The Florida Agency for Healthcare Administration and the Florida Surgeon General are now incontrovertibly implicated in distorting research to further their objective of banning gender-affirming care. The manipulated research was facilitated using materials generated by a Christian fundamentalist conversion therapy group, the American College of Pediatricians, and a consultant advocating for sexual conversion therapy, Dr. Van Mol, with the end goal of banning care explicitly spelled out.

The newly established “standards of care” in Florida have been lambasted for flawed interpretations of scientific papers, selective omission of critical facts, and the incorporation of unsubstantiated pseudoscience reviews by Yale researchers. Such practices, in an academic context, would warrant severe sanctions and spell the end of careers for those involved. It amounts to academic misconduct on a scale rarely seen, particularly given the subsequent use of this research to deny care to tens of thousands of Floridians.

The manipulated research has begun to infiltrate other scholarly arenas. A recent British Medical Journal article, “Gender dysphoria in young people is rising—and so is professional disagreement,” cited the Florida study to question the appropriateness of gender-affirming care as the standard medical approach to gender dysphoria. Subsequently, an expert in the case of Dekker v Weida, which contests the ban on gender-affirming care, referenced the BMJ’s article to back the ban. Ironically, that very article partly relies on Florida’s manipulated research!

It reveals a striking lack of integrity for those involved in Florida to question the scientific validity of the care standards for transgender individuals, given that the state’s research findings were deliberately tampered with to endorse banning such care. The court will assess these arguments when deciding whether to overturn the rule prohibiting Medicaid coverage of gender-affirming care in the months ahead. Documents uncovered during the discovery process will be instrumental in shaping the final judicial decision.


Erin Reed is a transgender woman (she/her pronouns) and researcher who tracks anti-LGBTQ+ legislation around the world and helps people become better advocates for their queer family, friends, colleagues, and community. Reed also is a social media consultant and public speaker.

Follow her on Twitter (Link)

Website here:


The preceding article was first published at Erin In The Morning and is republished with permission.

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News Analysis

The future of queer content at stake in Writers’ Guild strike

Changing working conditions in Hollywood are threatening the ability to sustain diverse voices and content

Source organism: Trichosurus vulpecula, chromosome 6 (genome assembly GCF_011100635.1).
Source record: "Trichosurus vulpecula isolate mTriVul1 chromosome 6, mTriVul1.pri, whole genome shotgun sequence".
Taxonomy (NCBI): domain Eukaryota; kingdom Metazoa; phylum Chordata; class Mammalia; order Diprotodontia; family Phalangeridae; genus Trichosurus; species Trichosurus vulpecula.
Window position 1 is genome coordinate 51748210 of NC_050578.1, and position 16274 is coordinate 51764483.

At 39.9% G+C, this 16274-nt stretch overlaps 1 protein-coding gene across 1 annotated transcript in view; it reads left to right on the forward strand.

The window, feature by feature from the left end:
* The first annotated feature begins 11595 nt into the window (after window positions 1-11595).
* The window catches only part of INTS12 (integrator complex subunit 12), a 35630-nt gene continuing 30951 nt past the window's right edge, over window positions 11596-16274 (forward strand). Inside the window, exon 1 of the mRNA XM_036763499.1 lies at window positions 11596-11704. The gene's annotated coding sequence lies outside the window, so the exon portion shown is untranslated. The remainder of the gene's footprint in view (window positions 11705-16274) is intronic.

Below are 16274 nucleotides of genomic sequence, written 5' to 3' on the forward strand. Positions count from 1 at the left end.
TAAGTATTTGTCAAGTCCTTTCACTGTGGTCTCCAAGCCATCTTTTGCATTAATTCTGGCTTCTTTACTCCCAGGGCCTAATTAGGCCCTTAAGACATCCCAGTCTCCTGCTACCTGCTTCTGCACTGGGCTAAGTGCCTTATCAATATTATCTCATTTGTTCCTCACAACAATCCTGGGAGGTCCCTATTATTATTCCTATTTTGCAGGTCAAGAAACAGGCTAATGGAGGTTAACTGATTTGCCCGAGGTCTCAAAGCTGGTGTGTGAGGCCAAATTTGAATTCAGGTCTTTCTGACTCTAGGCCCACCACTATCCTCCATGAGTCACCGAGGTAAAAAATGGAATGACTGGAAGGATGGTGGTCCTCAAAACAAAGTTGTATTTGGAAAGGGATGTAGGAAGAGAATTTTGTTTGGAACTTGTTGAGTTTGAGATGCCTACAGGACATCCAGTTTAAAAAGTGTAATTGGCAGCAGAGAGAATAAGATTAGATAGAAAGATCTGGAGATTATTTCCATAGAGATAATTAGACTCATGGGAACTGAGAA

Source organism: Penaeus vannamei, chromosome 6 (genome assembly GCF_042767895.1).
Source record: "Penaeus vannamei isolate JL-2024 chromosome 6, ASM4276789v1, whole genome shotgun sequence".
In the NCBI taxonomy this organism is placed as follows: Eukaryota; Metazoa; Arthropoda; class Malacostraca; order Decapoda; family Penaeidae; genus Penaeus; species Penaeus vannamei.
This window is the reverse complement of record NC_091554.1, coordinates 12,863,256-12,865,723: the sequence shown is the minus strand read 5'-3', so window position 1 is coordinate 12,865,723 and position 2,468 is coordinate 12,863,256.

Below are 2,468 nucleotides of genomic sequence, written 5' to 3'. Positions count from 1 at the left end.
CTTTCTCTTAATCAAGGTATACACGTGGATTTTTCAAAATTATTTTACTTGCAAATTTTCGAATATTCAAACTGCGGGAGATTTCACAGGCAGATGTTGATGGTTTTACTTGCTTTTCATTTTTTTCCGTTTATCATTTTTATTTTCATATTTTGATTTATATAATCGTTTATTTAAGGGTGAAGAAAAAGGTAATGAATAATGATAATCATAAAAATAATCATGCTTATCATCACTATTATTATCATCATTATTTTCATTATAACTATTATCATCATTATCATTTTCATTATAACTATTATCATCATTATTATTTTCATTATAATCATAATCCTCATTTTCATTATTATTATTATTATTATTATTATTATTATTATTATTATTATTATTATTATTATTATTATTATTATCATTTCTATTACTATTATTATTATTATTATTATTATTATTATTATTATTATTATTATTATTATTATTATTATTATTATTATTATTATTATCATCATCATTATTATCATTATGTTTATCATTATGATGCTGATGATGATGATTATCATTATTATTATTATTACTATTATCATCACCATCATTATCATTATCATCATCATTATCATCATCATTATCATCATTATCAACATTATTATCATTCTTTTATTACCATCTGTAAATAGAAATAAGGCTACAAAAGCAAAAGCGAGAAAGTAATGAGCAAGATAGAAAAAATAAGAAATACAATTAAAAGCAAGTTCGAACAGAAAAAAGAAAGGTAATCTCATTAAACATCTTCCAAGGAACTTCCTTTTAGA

Photo Credit: Writers Guild of America West

By Rob Salerno | HOLLYWOOD – The future of queer representation in film and television could be at stake in the ongoing negotiations between the Writers Guild of American and the Association of Motion Picture and Television Producers, many people are saying at the WGA strike enters its third week. 

The WGA is broadly demanding better pay and better working conditions for film and television writers, alleging that studios are increasingly demanding unpaid labor from writers and reducing writing jobs in television. They’re also demanding limitations on the use of artificial intelligence in drafting scripts. The WGA says these developments are making writing in Hollywood unsustainable for the vast majority of writers.

Rob Forman, Co-Chair of the WGA West LGBTQ+ Committee, says the WGA’s demands will help support the development and advancement of queer talent in Hollywood.

“I don’t necessarily think this WGA action targets queer content so much as it targets the career growth of queer creators. Because with small rooms and short orders and inability to train on set and get experience, we’re not training up as many queer showrunners and creators as we could,” he says. “Queer writers having that track record and credit sheet is as important to getting that content as the idea itself.”

Gay literary manager Garrett Greer says the career track for writers has broken, and that’s already causing hiring issues in Hollywood. 

“Basically, because the pipeline has been broken so long, there aren’t a more diverse array of writers in these upper-level jobs because they haven’t gotten the opportunity to grow to that,” he says. “So many times I’ll get the call looking for an upper-level ‘insert demography here,’ and I’ll say, ‘cool, all those people are working,’ because there’s so few because they haven’t had the opportunity to grow into those jobs.”